These barriers to wind growth were revealed just before Japan went to the polls in December 2012, with the conservative and pro-nuclear Liberal Democratic Party expected to return to power, ousting the incumbent socialist and pro-renewables Democratic Party of Japan.
Ahead of the election, industry insiders had described Japan's offshore industry entering a boom period with some, such as University of Tokyo engineering professor Chuichi Arakawa, claiming the country has the resources to install up to 20GW of offshore capacity. "This level of offshore wind power capability clearly exists in Japan," Arakawa said.
Japan's most ambitious offshore project to date is from an 11 company consortium, led by import-export firm Marubeni Corporation, aiming to exploit wind potential via a floating turbine in an area about 20 kilometres off the coast of Fukushima.
Japanese construction and engineering companies have also announced plans to build offshore wind farms, while steel makers and paint companies have applied to join wind power lobbies, observers say.
"It's a bit of a boom right now, with everyone rushing in on the belief that the offshore business has good prospects," said Tetsuro Nagata, executive advisor of developer Eurus Energy Holdings. But he says that offshore wind is unlikely to expand as quickly as onshore.
No offshore tariff
Despite the introduction of an onshore wind tariff of Yen23.1/KWh ($0.28/KWh) from July, offshore tariffs are not yet set. In an interview with windpoweroffshore.com in November, Koji Sakai of Tokyo-based manufacturer Nippon Steel & Sumikin Engineering suggested offshore wind would need to pay Yen30-35/KWh to make it a feasible investment.
"Some research institutes are saying that offshore costs will be two to three times more than onshore," said Nagata.
In the absence of a decision on prices it is difficult to estimate costs, Nagata said. "As long as there is no guarantee of a return on a commercial basis, then it will be difficult to take part."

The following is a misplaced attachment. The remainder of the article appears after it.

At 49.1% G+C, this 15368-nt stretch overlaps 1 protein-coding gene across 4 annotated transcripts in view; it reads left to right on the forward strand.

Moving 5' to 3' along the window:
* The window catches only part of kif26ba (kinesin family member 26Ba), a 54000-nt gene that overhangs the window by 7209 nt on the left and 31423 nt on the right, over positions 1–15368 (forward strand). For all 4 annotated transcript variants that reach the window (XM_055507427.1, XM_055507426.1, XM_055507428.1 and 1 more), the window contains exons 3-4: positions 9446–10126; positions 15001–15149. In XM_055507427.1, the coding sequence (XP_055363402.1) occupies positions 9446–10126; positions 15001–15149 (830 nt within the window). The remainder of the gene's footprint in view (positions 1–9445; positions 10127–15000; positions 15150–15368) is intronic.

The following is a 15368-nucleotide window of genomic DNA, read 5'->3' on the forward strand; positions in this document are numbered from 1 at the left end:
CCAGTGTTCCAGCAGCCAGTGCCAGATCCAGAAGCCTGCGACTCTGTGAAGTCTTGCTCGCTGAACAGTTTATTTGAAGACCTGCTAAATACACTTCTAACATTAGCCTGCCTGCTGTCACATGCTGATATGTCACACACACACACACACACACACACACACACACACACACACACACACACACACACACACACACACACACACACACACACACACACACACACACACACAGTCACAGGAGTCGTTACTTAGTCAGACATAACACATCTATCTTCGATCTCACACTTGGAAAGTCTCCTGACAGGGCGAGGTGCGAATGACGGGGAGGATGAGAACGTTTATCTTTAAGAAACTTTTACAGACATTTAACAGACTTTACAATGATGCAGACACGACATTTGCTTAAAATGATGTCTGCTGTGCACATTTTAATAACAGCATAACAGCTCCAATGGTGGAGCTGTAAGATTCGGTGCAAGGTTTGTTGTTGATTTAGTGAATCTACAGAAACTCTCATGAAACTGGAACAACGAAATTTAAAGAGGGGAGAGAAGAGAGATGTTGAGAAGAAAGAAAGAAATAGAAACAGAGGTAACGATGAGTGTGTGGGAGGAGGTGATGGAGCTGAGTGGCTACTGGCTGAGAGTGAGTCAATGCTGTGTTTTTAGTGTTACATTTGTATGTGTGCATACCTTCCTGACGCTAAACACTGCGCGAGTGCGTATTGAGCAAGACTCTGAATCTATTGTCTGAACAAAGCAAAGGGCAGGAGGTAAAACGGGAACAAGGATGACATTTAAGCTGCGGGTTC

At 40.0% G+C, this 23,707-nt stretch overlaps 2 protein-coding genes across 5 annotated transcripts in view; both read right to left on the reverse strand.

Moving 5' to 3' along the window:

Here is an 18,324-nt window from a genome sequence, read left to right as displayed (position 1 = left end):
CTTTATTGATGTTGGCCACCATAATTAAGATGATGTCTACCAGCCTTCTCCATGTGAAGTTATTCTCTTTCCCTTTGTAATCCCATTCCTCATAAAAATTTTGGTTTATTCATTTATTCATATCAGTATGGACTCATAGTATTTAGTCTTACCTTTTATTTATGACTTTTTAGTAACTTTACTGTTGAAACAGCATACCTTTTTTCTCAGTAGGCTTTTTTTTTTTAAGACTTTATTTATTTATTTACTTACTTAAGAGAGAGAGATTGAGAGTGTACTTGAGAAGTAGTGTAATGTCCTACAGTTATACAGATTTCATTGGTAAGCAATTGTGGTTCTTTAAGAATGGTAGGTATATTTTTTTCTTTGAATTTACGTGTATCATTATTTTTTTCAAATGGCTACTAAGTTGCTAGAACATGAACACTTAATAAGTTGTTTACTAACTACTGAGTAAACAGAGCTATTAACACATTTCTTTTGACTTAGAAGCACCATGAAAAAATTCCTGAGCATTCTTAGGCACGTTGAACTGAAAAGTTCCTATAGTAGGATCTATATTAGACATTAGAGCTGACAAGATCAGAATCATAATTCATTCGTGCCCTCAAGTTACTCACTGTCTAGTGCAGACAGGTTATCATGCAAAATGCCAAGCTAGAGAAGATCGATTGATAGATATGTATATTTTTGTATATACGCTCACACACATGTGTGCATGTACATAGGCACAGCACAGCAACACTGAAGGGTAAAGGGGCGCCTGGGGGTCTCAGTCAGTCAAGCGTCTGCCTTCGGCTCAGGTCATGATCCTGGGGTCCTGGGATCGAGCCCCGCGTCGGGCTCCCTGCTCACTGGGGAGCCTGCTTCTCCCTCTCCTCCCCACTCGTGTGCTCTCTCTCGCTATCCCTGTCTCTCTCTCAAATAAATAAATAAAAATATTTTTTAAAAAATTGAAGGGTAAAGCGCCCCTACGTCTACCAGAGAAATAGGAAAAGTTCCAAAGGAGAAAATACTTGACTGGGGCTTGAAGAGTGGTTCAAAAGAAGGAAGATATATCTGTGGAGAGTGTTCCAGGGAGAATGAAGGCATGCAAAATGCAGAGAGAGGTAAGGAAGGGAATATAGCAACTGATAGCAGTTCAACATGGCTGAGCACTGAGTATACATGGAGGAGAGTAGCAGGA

"We have received offers to cooperate, but it will probably be difficult for us to make a gigantic investment at once," he said.
Nagata suggested a gradual approach might be more efficient. "It may be possible to invest after we accumulate knowledge and experience, such as aiding operation and maintenance tasks," he said. "Then we might participate."
In addition to its huge potential capacity, offshore wind's popularity among some developers in Japan is also partly explained by significant opposition to onshore developments.
Survey results announced at the 34th Symposium on Windpower Energy Utilization in Tokyo at the end of November revealed that support for renewable energy sources has risen following the 2011 Fukushima disaster, but the Japanese are not as welcoming when it comes to onshore wind power developments close to home.
Kenji Matsuoka, professor of economics at Kyoto-based Ryukoku University, revealed that while more than 80% of respondents "approved" of large scale wind projects, or "approved on balance", 69.3% expressed "some worries" or "extreme worry" regarding large-scale wind projects in their neighbourhoods.
In the survey, conducted by Rakuten Research for Matsouka, 13% of respondents said they did not want wind installation close by, while 14% suggested they wanted to see large-scale wind farms kept ten kilometres from their homes. Noise pollution was the respondents' greatest concern.
With only two of the country's 55 nuclear power plants online, and oil and gas imports increasing trade deficits, Japan is under pressure to commit to a future involving renewable energy, including wind.
The National Policy Unit, a cabinet-level group reporting directly to the Japanese prime minister, has drawn up figures suggesting that 35% of Japan's power needs could be met by renewable energy sources by 2030 if Japan abolishes nuclear power.
Wind power could provide approximately 10% of Japan's future power needs, experts say, but disagreements exist over the split between onshore and offshore wind.
One estimate has onshore wind providing as much as 60GW of power, compared to just 8GW from offshore wind, but social acceptance issues could make it difficult to achieve such targets, according to Arakawa.
Exploiting wind power potential on the northern island of Hokkaido, the Tohoku area of the north east and the southern island of Kyushu would make it possible to produce 30GW of power, said Arakawa.
But all this speculation might be moot if Japan elects the pro-nuclear Liberal Democratic Party. The result of December's election was unknown as Windpower Monthly went to press.